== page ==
Q. 9. How ought this holy love to be viewed by all intelligent beings?
A. It ought to be viewed as most excellent and lovely, and as constituting the true glory of men, of angels, and of Jehovah Himself.
Q. 1. What is repentance!
A. The radical idea of repentance is after-thought. According to the original word used in the Scriptures, it means change of mind, coming to one's senses. In a more extended construction it means reformation in heart and life, change in feelings and action.
2. What is evangelical repentance?
A. It is turning from sin to holiness; and implies a sense and hatred of sin, and a sense and love of holiness; and is attended ordinarily with hope of pardon and favor through the atonement of the Redeemer; and is followed by obedience. It implies love to the character, law and gospel of God, and has particular respect to sin as its object. This repentance, therefore, does not con
that it hath been said, Thou shalt love thy neighbor, and hate thine enemy. But I say unto you, Love your enemies, bless them that curse you, do good to them that hate you, and pray for them that despitefully use you, and persecute you, that ye may be the children of your Father which is in heaven; for he maketh his sun to rise on the evil and on the good, and sendeth rain on the just and on the unjust.-Ps. xi. 7. For the righteous Lord loveth righteousness; his countenance doth behold the upright.- Is. xliii. 4. Since thou wast precious in my sight, thou hast been honorable, and I have loved thee.—Matt. xxii. 37–39. Jesus said unto him, Thou shalt love the Lord thy God with all thy heart, and with all thy soul, and with all thy mind. This is the first and great commandment. And the second is like unto it, Thou shalt love thy neighbor as thyself.—John xiii. 34, 35. A new commandment I give unto you, that ye love one another; as I have loved you, that ye also love one another.—1 Pet. ii. 17. Love the brotherhood.-Rom. xi. 10. Be kindly affectioned one to another with brotherly love; in honor preferring one another.—Phil. ij. 3, 4. Let nothing be done through strife or vain glory; but in lowliness of mind, let each esteem other better than themselves. Look not every man on his own things, but every man also on the things of others.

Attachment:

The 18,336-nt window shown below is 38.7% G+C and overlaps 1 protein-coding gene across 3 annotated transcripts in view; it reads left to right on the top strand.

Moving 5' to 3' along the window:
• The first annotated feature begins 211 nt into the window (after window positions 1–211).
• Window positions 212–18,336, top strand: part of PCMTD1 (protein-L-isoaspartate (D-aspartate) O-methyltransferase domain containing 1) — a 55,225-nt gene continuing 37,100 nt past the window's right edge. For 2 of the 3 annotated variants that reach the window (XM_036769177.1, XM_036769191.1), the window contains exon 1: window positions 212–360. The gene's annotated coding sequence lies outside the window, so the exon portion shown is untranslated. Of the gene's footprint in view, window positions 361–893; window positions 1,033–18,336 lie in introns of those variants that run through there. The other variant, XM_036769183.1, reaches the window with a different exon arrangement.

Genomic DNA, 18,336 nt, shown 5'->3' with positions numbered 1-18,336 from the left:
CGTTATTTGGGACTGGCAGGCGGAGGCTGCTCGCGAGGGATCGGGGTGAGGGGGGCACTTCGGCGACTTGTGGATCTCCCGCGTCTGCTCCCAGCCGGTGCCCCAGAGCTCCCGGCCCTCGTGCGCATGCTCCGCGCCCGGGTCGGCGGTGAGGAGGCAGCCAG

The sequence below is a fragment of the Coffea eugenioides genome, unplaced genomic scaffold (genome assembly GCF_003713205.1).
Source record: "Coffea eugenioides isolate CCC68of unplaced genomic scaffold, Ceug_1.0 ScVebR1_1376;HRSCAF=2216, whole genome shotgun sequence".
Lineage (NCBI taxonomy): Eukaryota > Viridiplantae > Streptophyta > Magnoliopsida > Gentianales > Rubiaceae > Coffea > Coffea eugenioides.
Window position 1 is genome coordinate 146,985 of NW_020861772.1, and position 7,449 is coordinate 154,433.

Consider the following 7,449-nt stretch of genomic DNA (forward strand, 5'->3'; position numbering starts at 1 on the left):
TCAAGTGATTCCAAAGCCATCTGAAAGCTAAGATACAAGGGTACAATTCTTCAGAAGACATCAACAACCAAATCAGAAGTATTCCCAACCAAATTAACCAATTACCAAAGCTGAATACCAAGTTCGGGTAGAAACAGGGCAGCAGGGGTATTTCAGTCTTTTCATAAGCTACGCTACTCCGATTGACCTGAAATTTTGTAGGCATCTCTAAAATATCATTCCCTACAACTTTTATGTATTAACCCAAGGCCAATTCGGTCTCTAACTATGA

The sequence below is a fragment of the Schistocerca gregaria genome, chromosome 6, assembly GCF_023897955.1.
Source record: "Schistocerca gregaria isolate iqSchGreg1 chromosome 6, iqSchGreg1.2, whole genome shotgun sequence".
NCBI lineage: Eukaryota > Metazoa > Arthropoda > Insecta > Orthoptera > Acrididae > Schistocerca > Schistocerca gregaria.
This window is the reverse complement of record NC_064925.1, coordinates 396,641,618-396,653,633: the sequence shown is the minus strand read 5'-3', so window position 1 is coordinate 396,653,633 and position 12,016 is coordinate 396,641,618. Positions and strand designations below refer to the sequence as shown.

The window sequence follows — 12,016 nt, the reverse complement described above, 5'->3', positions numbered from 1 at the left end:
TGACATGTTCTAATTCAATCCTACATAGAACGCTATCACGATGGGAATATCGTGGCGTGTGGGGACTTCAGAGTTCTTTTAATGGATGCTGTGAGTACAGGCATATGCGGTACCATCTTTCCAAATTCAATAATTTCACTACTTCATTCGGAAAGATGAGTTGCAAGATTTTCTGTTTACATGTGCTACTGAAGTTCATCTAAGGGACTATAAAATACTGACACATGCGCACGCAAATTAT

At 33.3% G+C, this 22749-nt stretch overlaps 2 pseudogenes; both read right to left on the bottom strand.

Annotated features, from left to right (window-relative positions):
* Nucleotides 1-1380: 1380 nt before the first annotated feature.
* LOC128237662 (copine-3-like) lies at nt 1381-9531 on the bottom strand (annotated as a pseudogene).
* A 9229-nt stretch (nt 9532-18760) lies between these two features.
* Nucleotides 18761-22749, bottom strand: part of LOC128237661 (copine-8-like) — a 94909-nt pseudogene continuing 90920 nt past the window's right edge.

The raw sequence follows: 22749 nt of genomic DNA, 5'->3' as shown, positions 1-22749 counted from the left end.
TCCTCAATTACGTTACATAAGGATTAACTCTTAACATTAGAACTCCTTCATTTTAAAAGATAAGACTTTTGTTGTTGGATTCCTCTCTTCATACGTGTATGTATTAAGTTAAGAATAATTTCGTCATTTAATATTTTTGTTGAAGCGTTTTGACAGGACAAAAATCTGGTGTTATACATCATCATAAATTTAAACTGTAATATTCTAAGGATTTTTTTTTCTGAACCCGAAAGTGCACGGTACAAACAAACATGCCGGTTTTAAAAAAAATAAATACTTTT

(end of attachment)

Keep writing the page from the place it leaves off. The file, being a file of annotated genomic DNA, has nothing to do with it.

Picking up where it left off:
sist in any of the natural affections, such as gratitude, remorse, fear of punishment, pity, and sympathy. These, though given for wise and benevolent purposes, constitute no part of true repentance.(a) Q. 3.
What is legal repentance! A. It is that sorrow for sin, which arises principally from the consideration, that it exposes to punishment, and which does not imply hating and forsaking sin, or loving and practising holiness. Such was the repentance of Judas. It is true his repentance was real and not feigned, was deep and distressing, was attended with full conviction of guilt, frank confession of it, and external reformation in part; but it arose not from true love to God and hatred to sin, but from selfishness and fear of punishment. Such, too, is often the repentance of thieves and murderers; when detected and brought to justice. They sorrow for the consequences of sin, but not for sin itself.(6)
Q. 4. What are the motives to repentance?
A. 1. Repentance is reasonable. Sin is unreasonable, base, and hateful to God, a violation of His law, and opposition to the good of His moral kingdom. If not prohibited and restrained, it would dethrone Him, and subvert the benevolent end of His government. And it does actually involve its subjects in misery in the present life. These considerations show the propriety and reasonableness of repentance. 2. Repentance is an indispensable